Mapping of non-spatial dimensions by the hippocampal-entorhinal circuit


April 10, 2018 - 12:00pm
Northwest Building, Room B103
About the Speaker
Dmitriy Aronov
Speaker Title: 
Assistant Professor
Speaker Affiliation: 
Columbia University Medical Center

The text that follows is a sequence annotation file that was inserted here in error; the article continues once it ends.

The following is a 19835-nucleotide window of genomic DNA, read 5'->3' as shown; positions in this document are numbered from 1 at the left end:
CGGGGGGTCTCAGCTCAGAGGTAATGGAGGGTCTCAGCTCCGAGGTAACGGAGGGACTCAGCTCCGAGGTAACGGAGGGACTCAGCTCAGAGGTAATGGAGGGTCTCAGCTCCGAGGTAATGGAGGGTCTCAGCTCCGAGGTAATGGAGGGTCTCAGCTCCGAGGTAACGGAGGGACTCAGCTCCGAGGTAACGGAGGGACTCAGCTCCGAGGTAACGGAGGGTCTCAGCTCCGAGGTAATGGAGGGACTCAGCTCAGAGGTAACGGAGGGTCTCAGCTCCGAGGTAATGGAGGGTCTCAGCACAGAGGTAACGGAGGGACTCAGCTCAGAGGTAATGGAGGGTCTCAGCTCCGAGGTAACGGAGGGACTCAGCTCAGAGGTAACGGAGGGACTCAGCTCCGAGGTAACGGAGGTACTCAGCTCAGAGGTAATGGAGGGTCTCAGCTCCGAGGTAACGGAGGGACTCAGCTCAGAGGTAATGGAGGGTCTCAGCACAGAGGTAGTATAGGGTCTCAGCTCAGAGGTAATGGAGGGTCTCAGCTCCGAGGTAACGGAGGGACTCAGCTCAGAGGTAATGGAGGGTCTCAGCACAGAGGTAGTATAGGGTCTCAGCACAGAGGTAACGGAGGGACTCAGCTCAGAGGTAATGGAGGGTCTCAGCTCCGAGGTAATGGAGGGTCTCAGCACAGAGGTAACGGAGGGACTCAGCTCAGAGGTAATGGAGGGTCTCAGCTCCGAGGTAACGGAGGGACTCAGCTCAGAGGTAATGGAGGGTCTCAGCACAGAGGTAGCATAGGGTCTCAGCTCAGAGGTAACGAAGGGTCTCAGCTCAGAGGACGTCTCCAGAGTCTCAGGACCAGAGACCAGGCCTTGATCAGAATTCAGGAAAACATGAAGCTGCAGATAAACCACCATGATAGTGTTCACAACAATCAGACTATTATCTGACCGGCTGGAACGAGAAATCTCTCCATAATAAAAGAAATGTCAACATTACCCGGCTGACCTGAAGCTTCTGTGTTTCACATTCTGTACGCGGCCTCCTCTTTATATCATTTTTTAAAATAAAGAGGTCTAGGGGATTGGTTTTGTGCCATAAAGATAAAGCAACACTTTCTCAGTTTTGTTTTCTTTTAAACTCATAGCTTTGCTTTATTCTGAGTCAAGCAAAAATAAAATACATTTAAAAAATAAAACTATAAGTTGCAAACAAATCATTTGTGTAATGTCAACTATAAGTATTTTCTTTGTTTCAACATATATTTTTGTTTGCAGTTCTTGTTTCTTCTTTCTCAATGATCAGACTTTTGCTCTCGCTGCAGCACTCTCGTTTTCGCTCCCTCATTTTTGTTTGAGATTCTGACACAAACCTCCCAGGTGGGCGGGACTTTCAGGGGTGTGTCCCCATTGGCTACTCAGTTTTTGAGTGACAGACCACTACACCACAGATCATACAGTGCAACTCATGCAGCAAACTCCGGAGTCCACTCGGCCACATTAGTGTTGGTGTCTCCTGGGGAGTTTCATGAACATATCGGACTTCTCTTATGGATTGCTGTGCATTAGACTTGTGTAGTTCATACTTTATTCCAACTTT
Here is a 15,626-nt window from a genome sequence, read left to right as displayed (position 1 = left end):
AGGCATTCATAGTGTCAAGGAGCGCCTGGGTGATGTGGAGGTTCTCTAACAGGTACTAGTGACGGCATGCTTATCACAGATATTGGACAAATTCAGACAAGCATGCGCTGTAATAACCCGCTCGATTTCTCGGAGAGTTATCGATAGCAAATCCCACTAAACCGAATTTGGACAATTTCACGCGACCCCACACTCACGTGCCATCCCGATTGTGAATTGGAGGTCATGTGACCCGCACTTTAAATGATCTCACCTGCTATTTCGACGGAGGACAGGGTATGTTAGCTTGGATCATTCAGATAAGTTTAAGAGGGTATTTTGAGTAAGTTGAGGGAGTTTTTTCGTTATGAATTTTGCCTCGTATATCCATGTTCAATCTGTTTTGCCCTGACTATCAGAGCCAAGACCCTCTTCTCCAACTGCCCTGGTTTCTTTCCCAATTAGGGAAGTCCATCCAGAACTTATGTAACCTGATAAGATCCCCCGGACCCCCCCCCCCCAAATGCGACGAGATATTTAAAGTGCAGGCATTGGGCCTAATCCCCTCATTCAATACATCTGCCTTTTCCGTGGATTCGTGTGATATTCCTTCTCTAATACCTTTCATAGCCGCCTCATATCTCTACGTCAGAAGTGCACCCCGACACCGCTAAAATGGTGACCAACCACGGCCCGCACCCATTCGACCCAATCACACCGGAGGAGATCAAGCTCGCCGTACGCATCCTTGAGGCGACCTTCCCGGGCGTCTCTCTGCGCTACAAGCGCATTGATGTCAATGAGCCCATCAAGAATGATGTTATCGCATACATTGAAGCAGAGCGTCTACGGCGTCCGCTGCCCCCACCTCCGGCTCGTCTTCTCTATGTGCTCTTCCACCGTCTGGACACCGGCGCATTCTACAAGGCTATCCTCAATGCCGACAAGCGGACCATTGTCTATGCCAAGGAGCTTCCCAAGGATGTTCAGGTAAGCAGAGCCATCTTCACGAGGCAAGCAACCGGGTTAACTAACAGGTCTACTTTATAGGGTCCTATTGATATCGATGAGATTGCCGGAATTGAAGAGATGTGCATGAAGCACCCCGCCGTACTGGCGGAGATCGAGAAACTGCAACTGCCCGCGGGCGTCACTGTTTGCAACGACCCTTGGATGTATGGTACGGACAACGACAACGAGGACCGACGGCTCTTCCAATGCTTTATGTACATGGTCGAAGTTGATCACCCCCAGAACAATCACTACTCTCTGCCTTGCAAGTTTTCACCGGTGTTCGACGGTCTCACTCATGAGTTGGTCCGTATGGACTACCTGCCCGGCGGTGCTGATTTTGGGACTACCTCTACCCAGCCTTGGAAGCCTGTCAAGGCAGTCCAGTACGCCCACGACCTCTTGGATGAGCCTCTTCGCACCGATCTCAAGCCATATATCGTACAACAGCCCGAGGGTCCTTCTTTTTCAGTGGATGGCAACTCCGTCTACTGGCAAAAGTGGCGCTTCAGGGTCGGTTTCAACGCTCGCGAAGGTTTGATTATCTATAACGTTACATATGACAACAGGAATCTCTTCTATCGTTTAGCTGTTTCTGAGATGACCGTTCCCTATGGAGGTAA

The hippocampal/entorhinal circuit is critical for a variety of memory-guided behavioral tasks. Yet, the investigation of these brain areas in rodents has primarily focused on neurons like place cells and grid cells, whose activity patterns are correlated to the animal’s location during spatial navigation. One idea for reconciling these two views of the hippocampal circuit is that spatial representation is just one example of a more general mechanism for encoding task-relevant variables. I will discuss experiments in which we tested this idea by training rats to manipulate a non-spatial variable (sound frequency). Neurons, including place cells and grid cells, formed a representation of sound frequency and other behaviorally relevant variables in this task, suggesting a general role of these cells beyond spatial navigation. At the end of my talk, I will discuss our latest effort to link memory function with hippocampal electrophysiology by studying the natural food-caching behavior of black-capped chickadees.